How to write online content for SEO, Google and Marketing


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The web can be a difficult environment and many professional writers do not understand how to write for it. Three primary rules of writing for the Internet align with the habits of web readers:

1) Be brief; web readers have short attention spans;

2) Readers find content through search engines, so choose words search engines can find;

3) Readers enjoy passing content on to others, so provide links.

Some other important considerations:

The web is a vast universe of unstructured content – On the web, relevance is paramount. With infinite choices, readers will focus only on what matters to them. Design your web content for search engines. In functional terms that means: Write for Google. When you do, your material will be relevant to your website visitors. Plus, they will be able to understand it and “act on it.”

Web users evaluate your words to check for relevance – Flowery, figurative or highly technical words and terms will send readers elsewhere. In traditional media, writers are in charge of the terms they use. Web readers establish what “they think” a particular word or phrase means. Internet readers thus “own” web content and Internet writers do not.

The web is filled with incorrect information – Web readers are skeptical of online content. You must convince quickly them that your content is credible, so include links to respected authorities.

Regularly change and improve your web content – Internet readers expect updated information. Upgrade regularly. Searchers perpetually seek new content, so refresh yours as often as possible. You cannot govern the online reading experience. As a newspaper, magazine or book writer, you can assume that your readers regard your material as relevant. Otherwise, they wouldn’t read it. Web readers may land on your web page randomly, bounced in from search engines or social media referrals. Readers spend less time reading web pages than print pages. After scanning, online readers give you “an average of three to six seconds to engage them.” If the content doesn’t intrigue them, they hit the back button to chase more relevant material. Offline, you can make an informed guess about the identity of your readers. Online, you haven’t a clue. Your online writing is aimed not at individual readers, but at search engines. That’s how readers find you. Focus on the requirements of interested searchers who seek specific keywords and links.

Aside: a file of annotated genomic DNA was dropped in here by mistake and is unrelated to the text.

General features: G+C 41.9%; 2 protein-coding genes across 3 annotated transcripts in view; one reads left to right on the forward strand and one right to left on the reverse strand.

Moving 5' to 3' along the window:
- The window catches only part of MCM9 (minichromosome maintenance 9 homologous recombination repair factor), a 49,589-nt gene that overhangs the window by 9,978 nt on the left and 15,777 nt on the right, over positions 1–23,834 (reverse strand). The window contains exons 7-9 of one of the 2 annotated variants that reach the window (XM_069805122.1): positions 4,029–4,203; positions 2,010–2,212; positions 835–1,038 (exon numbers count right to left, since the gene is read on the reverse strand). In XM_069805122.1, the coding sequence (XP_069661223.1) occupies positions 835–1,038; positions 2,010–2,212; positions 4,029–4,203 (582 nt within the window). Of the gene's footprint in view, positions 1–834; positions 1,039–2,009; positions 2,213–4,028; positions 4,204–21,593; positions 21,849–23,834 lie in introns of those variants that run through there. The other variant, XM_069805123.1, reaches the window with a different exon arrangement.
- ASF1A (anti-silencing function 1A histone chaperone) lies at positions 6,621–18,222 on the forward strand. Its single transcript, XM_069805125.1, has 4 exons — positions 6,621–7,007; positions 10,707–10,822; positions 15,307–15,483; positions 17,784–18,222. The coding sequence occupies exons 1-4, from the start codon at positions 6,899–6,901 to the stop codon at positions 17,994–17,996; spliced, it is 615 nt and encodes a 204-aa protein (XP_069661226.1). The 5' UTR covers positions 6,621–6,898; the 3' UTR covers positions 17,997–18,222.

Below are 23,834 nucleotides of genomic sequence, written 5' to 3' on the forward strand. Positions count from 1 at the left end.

What about keywords?

For a web writer, keywords – “strings of characters that people enter into search fields” – are mother’s milk. Keywords may be single words, long phrases or “word combinations.”

So-called “long-tail” keywords are highly specific, lengthy phrases. They are designed to draw Internet users with particular interests. To learn about the context of long-tail keywords, visit social media sites, blogs and online forums that are popular with your target audience and your competitors. Identify repeated keywords and phrases. Research keywords using Google Alerts, Yahoo Pipes and Yahoo Alerts. Popular words – or “tags” – that people assign to relevant web content and social media are also helpful.

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Pepper your main web page and subsequent pages with keywords that matter. Post the specific purpose of your pages – shopping, support, services and so on – in your website titles and links. Add “a verb to your keyword phrase,” for example, “learn about” or “shop for” or “compare.”

Keyword research is a straightforward process. Brainstorm the “seed words” people might use to find information about your topic. Start with the most generic terms. Create “keyword clouds,” keywords that relate to one another. Google AdWords is a good tool for keyword research. Other tools include Keyword Discovery Tool, Goggle Insights and the Free Keyword List Generator. Wordtracker helps you check your competition. Type your potential keywords into Google’s search box. It will show you “various incremental possible matches for your search string,” each matched by the “hits” or returns for each search phrase.

Creating Great Web Content

Follow this six-step plan to create the most effective web content:

1. Establish exactly who your target audience is.

2. Do keyword research to determine what specific words and phrases your target audience uses to search for relevant web content. Make Google your default search engine for this research.

3. Create a list of “core words” that are most popular with your target audience.

4. Create a web page for each of these words.

5. Routinely test the pages you create for relevance.

6. Adjust your web content to optimize its relevance

Republished with author's permission from original post.

Patrick Murphy
SiliconCloud provides high-quality, customized solutions to satisfy business objectives by leveraging the online space to drive leads and nurture customer relationships. SiliconCloud's integrated solutions of Web Creative, Analytics, Search Marketing & Social Media is designed to elevate your image, inform sales strategies and drive business. SiliconCloud means having a clear vision. Dozens of organizations in B2B and B2C arenas have counted on SiliconCloud to pave their road to the future by securing their online presence


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